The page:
As EPUB removes multiple-spacing, all spacing occurs within the styles. When designing the contents page, we struggled with creating adequate space between the page number and the section title as the EPUB minimised the space. After a few iterations and feedback back-and-forth with our supervisor, we realised that the page numbers were redundant as they change for different devices. We resolved it by removing the page numbers and ensuring the hyperlinks in the interactive contents linked to the correct section. 

The reflowable format created an issue with implementing the table. It would cut the table across pages rather than presenting it as a unit. Our supervisor requested we indicate that the table continues from the previous page. However, as the table broke by rows, it would be impossible to ensure it appears in the correct place for different devices. Instead, we converted the table into an image so it would always appear as one unit.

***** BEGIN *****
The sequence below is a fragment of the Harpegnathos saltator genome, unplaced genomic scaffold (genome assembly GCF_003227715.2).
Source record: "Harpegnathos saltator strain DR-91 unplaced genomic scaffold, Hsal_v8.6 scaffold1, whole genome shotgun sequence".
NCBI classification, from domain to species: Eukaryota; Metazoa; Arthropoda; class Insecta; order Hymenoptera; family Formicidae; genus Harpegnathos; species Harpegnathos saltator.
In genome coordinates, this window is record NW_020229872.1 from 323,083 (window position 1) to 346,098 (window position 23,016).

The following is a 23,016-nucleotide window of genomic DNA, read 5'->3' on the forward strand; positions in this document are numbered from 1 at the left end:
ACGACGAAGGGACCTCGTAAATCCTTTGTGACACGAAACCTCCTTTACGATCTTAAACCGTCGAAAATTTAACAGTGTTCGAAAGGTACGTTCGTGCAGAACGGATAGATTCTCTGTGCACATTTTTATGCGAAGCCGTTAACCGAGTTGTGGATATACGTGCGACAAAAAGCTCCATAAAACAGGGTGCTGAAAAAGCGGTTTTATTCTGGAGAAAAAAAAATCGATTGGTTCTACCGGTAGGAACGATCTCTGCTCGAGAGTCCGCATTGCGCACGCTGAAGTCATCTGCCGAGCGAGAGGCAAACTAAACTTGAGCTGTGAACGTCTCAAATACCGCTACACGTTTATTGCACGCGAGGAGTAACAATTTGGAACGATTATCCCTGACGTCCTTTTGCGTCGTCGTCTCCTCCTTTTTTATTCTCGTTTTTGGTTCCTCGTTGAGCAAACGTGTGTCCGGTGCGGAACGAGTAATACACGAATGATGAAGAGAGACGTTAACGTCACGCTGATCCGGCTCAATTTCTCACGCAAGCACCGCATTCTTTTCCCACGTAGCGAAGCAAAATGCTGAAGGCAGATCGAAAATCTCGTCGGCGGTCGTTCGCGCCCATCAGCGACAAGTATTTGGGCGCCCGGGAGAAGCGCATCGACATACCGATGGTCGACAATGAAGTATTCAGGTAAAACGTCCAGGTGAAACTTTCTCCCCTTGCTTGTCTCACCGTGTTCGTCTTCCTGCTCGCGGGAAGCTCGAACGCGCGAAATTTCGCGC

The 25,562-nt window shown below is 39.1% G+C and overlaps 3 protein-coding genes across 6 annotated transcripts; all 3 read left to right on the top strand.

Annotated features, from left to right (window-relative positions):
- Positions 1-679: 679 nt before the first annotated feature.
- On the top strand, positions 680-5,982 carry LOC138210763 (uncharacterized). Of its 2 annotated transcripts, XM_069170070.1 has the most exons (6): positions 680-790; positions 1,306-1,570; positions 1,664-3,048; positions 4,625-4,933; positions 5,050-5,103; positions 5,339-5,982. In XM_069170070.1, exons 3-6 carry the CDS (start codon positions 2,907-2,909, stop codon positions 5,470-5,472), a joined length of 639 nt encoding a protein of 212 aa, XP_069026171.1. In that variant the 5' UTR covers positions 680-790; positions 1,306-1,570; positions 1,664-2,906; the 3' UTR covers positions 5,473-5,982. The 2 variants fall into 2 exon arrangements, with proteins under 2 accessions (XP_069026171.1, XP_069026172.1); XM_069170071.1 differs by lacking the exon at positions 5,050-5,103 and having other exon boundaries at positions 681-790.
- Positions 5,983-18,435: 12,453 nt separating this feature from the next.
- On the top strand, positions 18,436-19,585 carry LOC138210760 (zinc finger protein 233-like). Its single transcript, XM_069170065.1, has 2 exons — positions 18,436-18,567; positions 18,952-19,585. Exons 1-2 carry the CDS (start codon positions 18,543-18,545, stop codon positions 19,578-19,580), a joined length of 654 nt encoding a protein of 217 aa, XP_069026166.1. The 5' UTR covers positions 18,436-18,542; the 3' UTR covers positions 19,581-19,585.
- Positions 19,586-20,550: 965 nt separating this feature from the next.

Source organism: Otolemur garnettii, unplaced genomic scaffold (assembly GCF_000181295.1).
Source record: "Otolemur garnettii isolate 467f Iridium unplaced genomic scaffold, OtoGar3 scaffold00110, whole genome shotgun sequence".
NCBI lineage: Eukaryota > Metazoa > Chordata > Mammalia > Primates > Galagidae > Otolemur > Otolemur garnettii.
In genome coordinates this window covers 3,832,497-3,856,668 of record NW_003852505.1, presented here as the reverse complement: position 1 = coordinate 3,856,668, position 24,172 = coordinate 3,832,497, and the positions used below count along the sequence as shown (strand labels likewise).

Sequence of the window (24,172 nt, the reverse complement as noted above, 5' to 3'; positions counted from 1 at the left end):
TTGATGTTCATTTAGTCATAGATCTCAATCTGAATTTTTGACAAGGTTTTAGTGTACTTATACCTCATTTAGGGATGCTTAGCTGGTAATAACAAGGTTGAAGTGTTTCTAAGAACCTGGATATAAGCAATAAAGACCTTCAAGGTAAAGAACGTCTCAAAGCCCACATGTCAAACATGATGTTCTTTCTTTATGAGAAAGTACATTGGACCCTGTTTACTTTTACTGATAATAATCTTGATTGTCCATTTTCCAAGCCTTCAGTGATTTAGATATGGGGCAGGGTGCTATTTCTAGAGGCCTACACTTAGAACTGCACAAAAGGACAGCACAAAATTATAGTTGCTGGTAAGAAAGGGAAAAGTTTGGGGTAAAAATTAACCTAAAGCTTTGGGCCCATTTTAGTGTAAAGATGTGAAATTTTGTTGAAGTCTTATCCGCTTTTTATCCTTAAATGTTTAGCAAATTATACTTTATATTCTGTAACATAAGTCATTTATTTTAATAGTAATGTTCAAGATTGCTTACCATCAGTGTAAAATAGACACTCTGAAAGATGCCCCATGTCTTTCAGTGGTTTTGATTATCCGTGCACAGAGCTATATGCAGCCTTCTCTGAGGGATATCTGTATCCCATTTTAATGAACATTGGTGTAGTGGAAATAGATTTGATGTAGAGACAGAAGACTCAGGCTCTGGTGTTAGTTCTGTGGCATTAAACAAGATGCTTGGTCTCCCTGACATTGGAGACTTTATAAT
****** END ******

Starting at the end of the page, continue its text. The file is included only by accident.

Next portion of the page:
Before (left) and after (right) of the table

After spending hours trying to rectify a simple error, causing all the images to misalign, we learnt that saving new versions of the file for each iteration was crucial. It was hard to identify the cause of new issues being unable to see the previous EPUB iteration for reference. A lot of trial and error was needed to reach the final deliverable. 

eBook layout


The design process for the hardcopy was more straightforward. We developed three sample layouts demonstrating a long and short mini-biography, and the chosen layout was the client’s preference. Flowing the text and images into the document was simple. Most effort and time went into refining the typography, ensuring consistency and removing errors throughout the copy. 

Chosen sample layout

Unlike the eBook, printing needed considering. Initially, the hardcopy was supposed to be in colour due to the use of photography. However, due to cost, the client also requested a black and white version of the inside pages. 

We also found out orange was a troublesome colour to print and needed to figure out how to print the cover. As few copies were going to print, it ruled out the use of spot colours. Instead, we used a Pantone Bridge swatch, providing a close copy of spot colour in CMYK. We also contacted Geoff, who suggested implementing a silk coated paper stock for the cover. Ultimately the client picked a glossy paper stock as she self-published through Kindle Direct Publishing on Amazon.

Digital spread from the physical book